Civil War Book Review: Patriotism Limited, 1862-1865: The Civil War Draft and the Bounty System

by James Durney on March 18, 2011 · 0 comments

Patriotism Limited, 1862-1865: The Civil War Draft and the Bounty System
by Eugene Converse Murdock

Product Details

  • Hardcover: 270 pages
  • Publisher: Kent State University Press; 1st edition (1967)
  • Language: English
  • ASIN: B0006BS8YS

Building the military for a major war is an expensive time consuming process.  The purchase, checking and distribution of thousands of items are a major task.  Peace and war require a different skill set, many officers will fail.  Tactical doctrine may or may not work and always requires adjustments.  Training is expensive and time consuming requiring a special skill set of officers and NCOs.  The answer to most of this is money and identification of personnel with the needed skills.  Even time can be compressed, although the cost of this can be very high.  The one item that cannot be manufactured is people to fill the ranks.  Without them, all the money and all the time have no value.  In the 20th Century, America used the draft through the 70s to fill the ranks.  The majority of the wars were popular and people willingly accepted military service.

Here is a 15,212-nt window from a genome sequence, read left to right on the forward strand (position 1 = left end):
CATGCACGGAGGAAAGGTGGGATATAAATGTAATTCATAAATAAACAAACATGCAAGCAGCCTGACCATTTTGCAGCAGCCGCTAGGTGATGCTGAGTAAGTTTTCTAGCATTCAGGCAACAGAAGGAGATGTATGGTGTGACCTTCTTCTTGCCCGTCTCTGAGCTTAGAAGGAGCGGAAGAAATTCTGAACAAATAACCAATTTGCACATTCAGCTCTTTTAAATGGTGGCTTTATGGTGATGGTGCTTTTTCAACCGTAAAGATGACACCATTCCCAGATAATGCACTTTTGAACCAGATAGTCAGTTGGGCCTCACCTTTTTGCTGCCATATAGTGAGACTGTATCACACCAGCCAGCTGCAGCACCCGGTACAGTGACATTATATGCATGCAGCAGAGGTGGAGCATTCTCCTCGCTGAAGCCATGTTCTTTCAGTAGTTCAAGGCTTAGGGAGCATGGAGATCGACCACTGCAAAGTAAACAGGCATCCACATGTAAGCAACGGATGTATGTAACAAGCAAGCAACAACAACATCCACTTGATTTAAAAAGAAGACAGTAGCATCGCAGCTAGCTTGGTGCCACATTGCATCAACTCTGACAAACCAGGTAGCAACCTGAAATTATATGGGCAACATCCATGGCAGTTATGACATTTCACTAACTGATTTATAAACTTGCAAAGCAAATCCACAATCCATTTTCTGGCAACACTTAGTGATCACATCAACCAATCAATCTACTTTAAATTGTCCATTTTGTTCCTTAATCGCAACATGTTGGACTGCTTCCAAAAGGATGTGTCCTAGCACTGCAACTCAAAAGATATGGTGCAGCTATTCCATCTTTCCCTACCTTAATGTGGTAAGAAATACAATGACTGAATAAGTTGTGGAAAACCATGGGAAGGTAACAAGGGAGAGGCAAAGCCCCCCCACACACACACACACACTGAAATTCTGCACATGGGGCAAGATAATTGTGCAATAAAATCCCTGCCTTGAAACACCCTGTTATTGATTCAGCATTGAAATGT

This book looks at what happens when manpower requirements exceed enlistments in an unpopular war.  The Civil War was America’s first experience raising huge armies to fight an extended bloody war.  Enlistments soon fell short and each side resorted to conscription.  However, Americans felt their community should meet a quota with “volunteers” not by conscripts.  After the flood of volunteers was exhausted, communities resorted to payments to induce volunteers.  Only when that failed, did they resort to drafting.

This book is several histories.

First, it is a history of how the North built an army of over 600,000 men.  A series of voluntary enlistments, interlocking bounty payments, paid substitutes and conscripts made up the armies.

Second, it is a history of America’s first draft law and the public’s reaction.  The logic behind the law and the public perception of the law are very different.  The result is draft resistance and revision to the law.

Last, is a history of draft resistance, evasion and outright fraud the depth of which is surprising.

This is a very well written history with a lively, readable style.  The author has a good command of the subject, understands what happened and communicates it well.  This makes for an informative enjoyable read.


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